With the Securities and Exchange Commission (SEC) putting new human-capital data disclosure rules into place, companies’ HR leaders will find themselves taking on more prominence and responsibility. That’s because publicly traded companies will now be required to disclose a variety of human capital information.
According to HR Executive, this represents an exciting opportunity: “The role of HR has finally risen to its rightful place: the boardroom.” Their message to chief human resources officers (CHROs) is that the future “isn’t just feel-good, benefits-focused HR. Now you are dealing with providing data to financial institutions like BlackRock, and billions of dollars will be traded on the metrics that you report.”
Chief Learning Officer frames the SEC’s actions in similar terms: “The world of learning and development and HR just changed dramatically for the better, and there will be no going back. The change is coming first to publicly traded companies, but it will not stop there. Within a few years, the change will permeate all organizations, even privately held companies and nonprofits. The long-awaited age of transparency for both investors and employees is finally here.”
What to disclose
Savvy CHROs and their organizations want to know what human capital metrics the SEC intends to focus on. Thomson Reuters writes that “disclosures would be based on a concept of materiality. This means companies should disclose information that a reasonable person would find important in the total mix of information in making a decision to buy or sell a particular company’s stock.”
Forbes goes into a bit more detail, and concludes with a caution: “The SEC rules do not include a definition of ‘human capital’ or a list of required measures to disclose. The SEC rules do include the expectation that disclosures will be specific to a company’s own business or industry and allows for disclosures to evolve in response to changes in a company’s environment. However, the new disclosures could impact a company’s liability with regards to public SEC filings if the source of validity of the data is ever in question.” Put another way, whatever data a company chooses to disclose, it will be critical that it’s accurate.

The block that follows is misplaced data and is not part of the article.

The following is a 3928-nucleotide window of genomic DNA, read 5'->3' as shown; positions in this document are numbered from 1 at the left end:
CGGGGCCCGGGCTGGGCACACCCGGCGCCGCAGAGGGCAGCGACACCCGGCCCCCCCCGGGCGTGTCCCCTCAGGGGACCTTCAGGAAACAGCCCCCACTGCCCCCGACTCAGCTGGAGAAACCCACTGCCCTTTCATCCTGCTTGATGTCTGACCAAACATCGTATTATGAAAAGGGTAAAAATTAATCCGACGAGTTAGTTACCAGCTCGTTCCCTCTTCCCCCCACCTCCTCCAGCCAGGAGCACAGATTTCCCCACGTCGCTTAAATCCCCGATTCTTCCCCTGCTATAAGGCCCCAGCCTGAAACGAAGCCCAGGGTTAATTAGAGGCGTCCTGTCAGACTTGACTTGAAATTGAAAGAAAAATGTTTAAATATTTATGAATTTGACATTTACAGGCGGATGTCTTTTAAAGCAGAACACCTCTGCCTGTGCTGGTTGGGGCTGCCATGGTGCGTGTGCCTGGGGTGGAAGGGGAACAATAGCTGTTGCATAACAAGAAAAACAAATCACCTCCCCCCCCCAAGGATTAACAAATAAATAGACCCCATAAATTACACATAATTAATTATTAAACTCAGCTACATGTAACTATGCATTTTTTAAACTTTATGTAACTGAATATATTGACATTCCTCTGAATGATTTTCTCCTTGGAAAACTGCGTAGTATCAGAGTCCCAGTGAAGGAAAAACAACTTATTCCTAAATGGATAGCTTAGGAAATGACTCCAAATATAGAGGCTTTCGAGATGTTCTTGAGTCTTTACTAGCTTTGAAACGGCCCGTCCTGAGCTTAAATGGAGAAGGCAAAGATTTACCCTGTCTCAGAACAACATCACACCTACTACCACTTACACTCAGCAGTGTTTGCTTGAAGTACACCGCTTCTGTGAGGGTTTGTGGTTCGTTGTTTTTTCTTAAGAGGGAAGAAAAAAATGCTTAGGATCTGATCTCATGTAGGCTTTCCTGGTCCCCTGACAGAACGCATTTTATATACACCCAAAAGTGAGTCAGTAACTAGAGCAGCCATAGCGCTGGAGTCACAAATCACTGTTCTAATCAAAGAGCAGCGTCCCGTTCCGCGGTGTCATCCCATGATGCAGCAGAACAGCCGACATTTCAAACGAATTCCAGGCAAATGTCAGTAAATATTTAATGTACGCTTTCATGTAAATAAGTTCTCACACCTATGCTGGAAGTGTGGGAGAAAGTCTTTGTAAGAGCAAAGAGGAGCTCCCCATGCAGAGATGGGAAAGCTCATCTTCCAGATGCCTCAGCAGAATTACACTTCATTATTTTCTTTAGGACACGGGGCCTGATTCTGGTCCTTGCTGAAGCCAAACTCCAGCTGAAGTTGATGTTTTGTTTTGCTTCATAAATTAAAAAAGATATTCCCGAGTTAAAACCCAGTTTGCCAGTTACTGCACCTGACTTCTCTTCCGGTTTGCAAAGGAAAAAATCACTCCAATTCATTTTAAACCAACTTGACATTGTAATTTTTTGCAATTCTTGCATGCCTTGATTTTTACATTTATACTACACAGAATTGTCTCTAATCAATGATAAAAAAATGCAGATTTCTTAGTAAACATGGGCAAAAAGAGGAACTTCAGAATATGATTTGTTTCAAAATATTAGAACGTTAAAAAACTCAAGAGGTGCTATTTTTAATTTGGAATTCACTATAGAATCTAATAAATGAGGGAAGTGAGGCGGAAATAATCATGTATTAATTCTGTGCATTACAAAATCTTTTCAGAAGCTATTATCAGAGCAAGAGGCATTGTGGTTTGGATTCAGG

The National Law Review notes that “over the past several years, human capital has become increasingly important to investors,” and provides some insight as to what organizations might decide to report. “‘Human capital’ generally refers to the value of a company’s workforce, which is often influenced by a company’s policies and procedures related to recruitment, retention, training, development, health and safety, diversity and inclusion, and culture. Investors see human capital as an essential component in creating long-term shareholder value and have increasingly prioritized strong human capital practices.”
Focus on diversity, equity, and inclusion (DEI)
The Harvard Law School Forum on Corporate Governance examined “50 10-Ks filed by registrants with a market capitalization greater than $1 billion.” One key topic: “54% of registrants addressed diversity and inclusion. The most robust disclosures specifically addressed how diversity and inclusion were incorporated into various aspects of the company (for example, training, recruitment, goal setting, etc.) and incorporated statistical data.”
The law firm King & Spalding writes that they have also “reviewed a sample of recent 10-K filings and identified a few trends which provide helpful insight for companies going forward.” These include “employee headcount data (geography, gender, ethnicity); diversity and inclusion initiatives; and pay equity.”
Where to begin
With those trends in mind, an excellent place for HR leaders to start is by establishing ongoing, monthly monitoring of DEI metrics, including race, ethnicity, and gender pay gaps (pay equity) with the help of an expert, external technology partner. In an ever-changing landscape of DEI-related laws and initiatives, doing so will help companies not only reduce risk but achieve greater success as well.